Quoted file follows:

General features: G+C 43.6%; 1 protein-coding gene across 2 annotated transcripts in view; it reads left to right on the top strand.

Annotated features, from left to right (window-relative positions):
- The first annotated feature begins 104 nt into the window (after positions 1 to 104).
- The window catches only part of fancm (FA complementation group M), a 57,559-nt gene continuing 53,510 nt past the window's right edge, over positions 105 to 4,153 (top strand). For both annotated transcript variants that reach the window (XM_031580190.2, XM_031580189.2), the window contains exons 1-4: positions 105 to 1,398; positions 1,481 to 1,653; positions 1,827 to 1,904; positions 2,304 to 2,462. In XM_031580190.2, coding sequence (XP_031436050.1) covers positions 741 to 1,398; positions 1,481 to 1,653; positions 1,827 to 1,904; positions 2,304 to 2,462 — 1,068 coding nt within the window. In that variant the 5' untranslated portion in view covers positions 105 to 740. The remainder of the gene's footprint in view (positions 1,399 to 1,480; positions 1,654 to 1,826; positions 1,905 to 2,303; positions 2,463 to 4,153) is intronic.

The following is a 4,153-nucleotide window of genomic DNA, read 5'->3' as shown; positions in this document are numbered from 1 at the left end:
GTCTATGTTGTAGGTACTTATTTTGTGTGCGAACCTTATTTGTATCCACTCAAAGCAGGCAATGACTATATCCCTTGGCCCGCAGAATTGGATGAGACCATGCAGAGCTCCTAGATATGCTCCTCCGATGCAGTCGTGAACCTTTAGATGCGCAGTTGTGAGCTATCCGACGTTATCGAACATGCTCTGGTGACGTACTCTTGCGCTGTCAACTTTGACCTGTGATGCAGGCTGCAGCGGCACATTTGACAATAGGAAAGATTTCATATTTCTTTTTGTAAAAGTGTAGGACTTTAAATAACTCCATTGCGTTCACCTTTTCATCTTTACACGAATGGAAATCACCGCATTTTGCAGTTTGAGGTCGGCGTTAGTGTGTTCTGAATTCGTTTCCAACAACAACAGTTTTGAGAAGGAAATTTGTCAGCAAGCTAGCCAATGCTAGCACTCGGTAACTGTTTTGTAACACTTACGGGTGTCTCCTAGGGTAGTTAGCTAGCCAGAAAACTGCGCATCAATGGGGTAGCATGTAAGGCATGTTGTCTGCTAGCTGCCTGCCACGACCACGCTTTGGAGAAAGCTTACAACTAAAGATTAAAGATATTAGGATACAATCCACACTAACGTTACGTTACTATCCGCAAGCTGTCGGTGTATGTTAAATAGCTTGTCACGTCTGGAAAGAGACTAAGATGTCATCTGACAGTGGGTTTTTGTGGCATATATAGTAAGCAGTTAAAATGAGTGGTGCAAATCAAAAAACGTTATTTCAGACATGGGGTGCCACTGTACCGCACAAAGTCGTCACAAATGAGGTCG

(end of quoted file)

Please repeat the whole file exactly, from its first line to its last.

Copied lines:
General features: G+C 43.6%; 1 protein-coding gene across 2 annotated transcripts in view; it reads left to right on the top strand.

Annotated features, from left to right (window-relative positions):
- The first annotated feature begins 104 nt into the window (after positions 1 to 104).
- The window catches only part of fancm (FA complementation group M), a 57,559-nt gene continuing 53,510 nt past the window's right edge, over positions 105 to 4,153 (top strand). For both annotated transcript variants that reach the window (XM_031580190.2, XM_031580189.2), the window contains exons 1-4: positions 105 to 1,398; positions 1,481 to 1,653; positions 1,827 to 1,904; positions 2,304 to 2,462. In XM_031580190.2, coding sequence (XP_031436050.1) covers positions 741 to 1,398; positions 1,481 to 1,653; positions 1,827 to 1,904; positions 2,304 to 2,462 — 1,068 coding nt within the window. In that variant the 5' untranslated portion in view covers positions 105 to 740. The remainder of the gene's footprint in view (positions 1,399 to 1,480; positions 1,654 to 1,826; positions 1,905 to 2,303; positions 2,463 to 4,153) is intronic.

The following is a 4,153-nucleotide window of genomic DNA, read 5'->3' as shown; positions in this document are numbered from 1 at the left end:
GTCTATGTTGTAGGTACTTATTTTGTGTGCGAACCTTATTTGTATCCACTCAAAGCAGGCAATGACTATATCCCTTGGCCCGCAGAATTGGATGAGACCATGCAGAGCTCCTAGATATGCTCCTCCGATGCAGTCGTGAACCTTTAGATGCGCAGTTGTGAGCTATCCGACGTTATCGAACATGCTCTGGTGACGTACTCTTGCGCTGTCAACTTTGACCTGTGATGCAGGCTGCAGCGGCACATTTGACAATAGGAAAGATTTCATATTTCTTTTTGTAAAAGTGTAGGACTTTAAATAACTCCATTGCGTTCACCTTTTCATCTTTACACGAATGGAAATCACCGCATTTTGCAGTTTGAGGTCGGCGTTAGTGTGTTCTGAATTCGTTTCCAACAACAACAGTTTTGAGAAGGAAATTTGTCAGCAAGCTAGCCAATGCTAGCACTCGGTAACTGTTTTGTAACACTTACGGGTGTCTCCTAGGGTAGTTAGCTAGCCAGAAAACTGCGCATCAATGGGGTAGCATGTAAGGCATGTTGTCTGCTAGCTGCCTGCCACGACCACGCTTTGGAGAAAGCTTACAACTAAAGATTAAAGATATTAGGATACAATCCACACTAACGTTACGTTACTATCCGCAAGCTGTCGGTGTATGTTAAATAGCTTGTCACGTCTGGAAAGAGACTAAGATGTCATCTGACAGTGGGTTTTTGTGGCATATATAGTAAGCAGTTAAAATGAGTGGTGCAAATCAAAAAACGTTATTTCAGACATGGGGTGCCACTGTACCGCACAAAGTCGTCACAAATGAGGTCG